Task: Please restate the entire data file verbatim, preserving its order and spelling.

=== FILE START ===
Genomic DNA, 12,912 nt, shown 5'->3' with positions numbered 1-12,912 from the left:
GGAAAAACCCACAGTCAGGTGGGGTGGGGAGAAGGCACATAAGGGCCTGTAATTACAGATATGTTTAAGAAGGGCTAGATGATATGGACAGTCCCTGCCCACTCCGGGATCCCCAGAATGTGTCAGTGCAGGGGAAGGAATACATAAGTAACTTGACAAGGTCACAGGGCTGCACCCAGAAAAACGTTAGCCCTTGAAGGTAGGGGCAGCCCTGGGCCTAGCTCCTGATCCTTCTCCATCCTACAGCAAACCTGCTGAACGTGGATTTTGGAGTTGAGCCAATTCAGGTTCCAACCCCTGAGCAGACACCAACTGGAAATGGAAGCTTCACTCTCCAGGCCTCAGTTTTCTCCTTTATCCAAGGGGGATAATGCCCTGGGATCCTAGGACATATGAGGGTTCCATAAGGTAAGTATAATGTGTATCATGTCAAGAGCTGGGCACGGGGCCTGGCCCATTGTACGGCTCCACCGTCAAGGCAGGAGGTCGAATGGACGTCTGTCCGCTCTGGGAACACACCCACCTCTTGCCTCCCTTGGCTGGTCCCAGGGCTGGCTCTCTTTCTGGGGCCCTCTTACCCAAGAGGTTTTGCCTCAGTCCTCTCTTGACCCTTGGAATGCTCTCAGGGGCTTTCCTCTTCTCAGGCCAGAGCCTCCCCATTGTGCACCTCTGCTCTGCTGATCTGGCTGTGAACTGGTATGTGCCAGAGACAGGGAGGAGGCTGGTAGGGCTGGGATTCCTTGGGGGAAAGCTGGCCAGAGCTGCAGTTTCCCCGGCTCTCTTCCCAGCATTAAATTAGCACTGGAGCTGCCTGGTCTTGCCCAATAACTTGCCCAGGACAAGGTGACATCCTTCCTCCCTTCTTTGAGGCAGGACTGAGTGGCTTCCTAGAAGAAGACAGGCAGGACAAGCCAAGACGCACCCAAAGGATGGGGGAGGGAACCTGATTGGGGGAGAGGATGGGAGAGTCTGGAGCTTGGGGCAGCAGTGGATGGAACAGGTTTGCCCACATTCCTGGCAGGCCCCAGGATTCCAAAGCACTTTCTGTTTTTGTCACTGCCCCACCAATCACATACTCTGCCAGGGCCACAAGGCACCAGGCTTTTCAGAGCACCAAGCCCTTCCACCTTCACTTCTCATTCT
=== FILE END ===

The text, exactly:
Genomic DNA, 12,912 nt, shown 5'->3' with positions numbered 1-12,912 from the left:
GGAAAAACCCACAGTCAGGTGGGGTGGGGAGAAGGCACATAAGGGCCTGTAATTACAGATATGTTTAAGAAGGGCTAGATGATATGGACAGTCCCTGCCCACTCCGGGATCCCCAGAATGTGTCAGTGCAGGGGAAGGAATACATAAGTAACTTGACAAGGTCACAGGGCTGCACCCAGAAAAACGTTAGCCCTTGAAGGTAGGGGCAGCCCTGGGCCTAGCTCCTGATCCTTCTCCATCCTACAGCAAACCTGCTGAACGTGGATTTTGGAGTTGAGCCAATTCAGGTTCCAACCCCTGAGCAGACACCAACTGGAAATGGAAGCTTCACTCTCCAGGCCTCAGTTTTCTCCTTTATCCAAGGGGGATAATGCCCTGGGATCCTAGGACATATGAGGGTTCCATAAGGTAAGTATAATGTGTATCATGTCAAGAGCTGGGCACGGGGCCTGGCCCATTGTACGGCTCCACCGTCAAGGCAGGAGGTCGAATGGACGTCTGTCCGCTCTGGGAACACACCCACCTCTTGCCTCCCTTGGCTGGTCCCAGGGCTGGCTCTCTTTCTGGGGCCCTCTTACCCAAGAGGTTTTGCCTCAGTCCTCTCTTGACCCTTGGAATGCTCTCAGGGGCTTTCCTCTTCTCAGGCCAGAGCCTCCCCATTGTGCACCTCTGCTCTGCTGATCTGGCTGTGAACTGGTATGTGCCAGAGACAGGGAGGAGGCTGGTAGGGCTGGGATTCCTTGGGGGAAAGCTGGCCAGAGCTGCAGTTTCCCCGGCTCTCTTCCCAGCATTAAATTAGCACTGGAGCTGCCTGGTCTTGCCCAATAACTTGCCCAGGACAAGGTGACATCCTTCCTCCCTTCTTTGAGGCAGGACTGAGTGGCTTCCTAGAAGAAGACAGGCAGGACAAGCCAAGACGCACCCAAAGGATGGGGGAGGGAACCTGATTGGGGGAGAGGATGGGAGAGTCTGGAGCTTGGGGCAGCAGTGGATGGAACAGGTTTGCCCACATTCCTGGCAGGCCCCAGGATTCCAAAGCACTTTCTGTTTTTGTCACTGCCCCACCAATCACATACTCTGCCAGGGCCACAAGGCACCAGGCTTTTCAGAGCACCAAGCCCTTCCACCTTCACTTCTCATTCT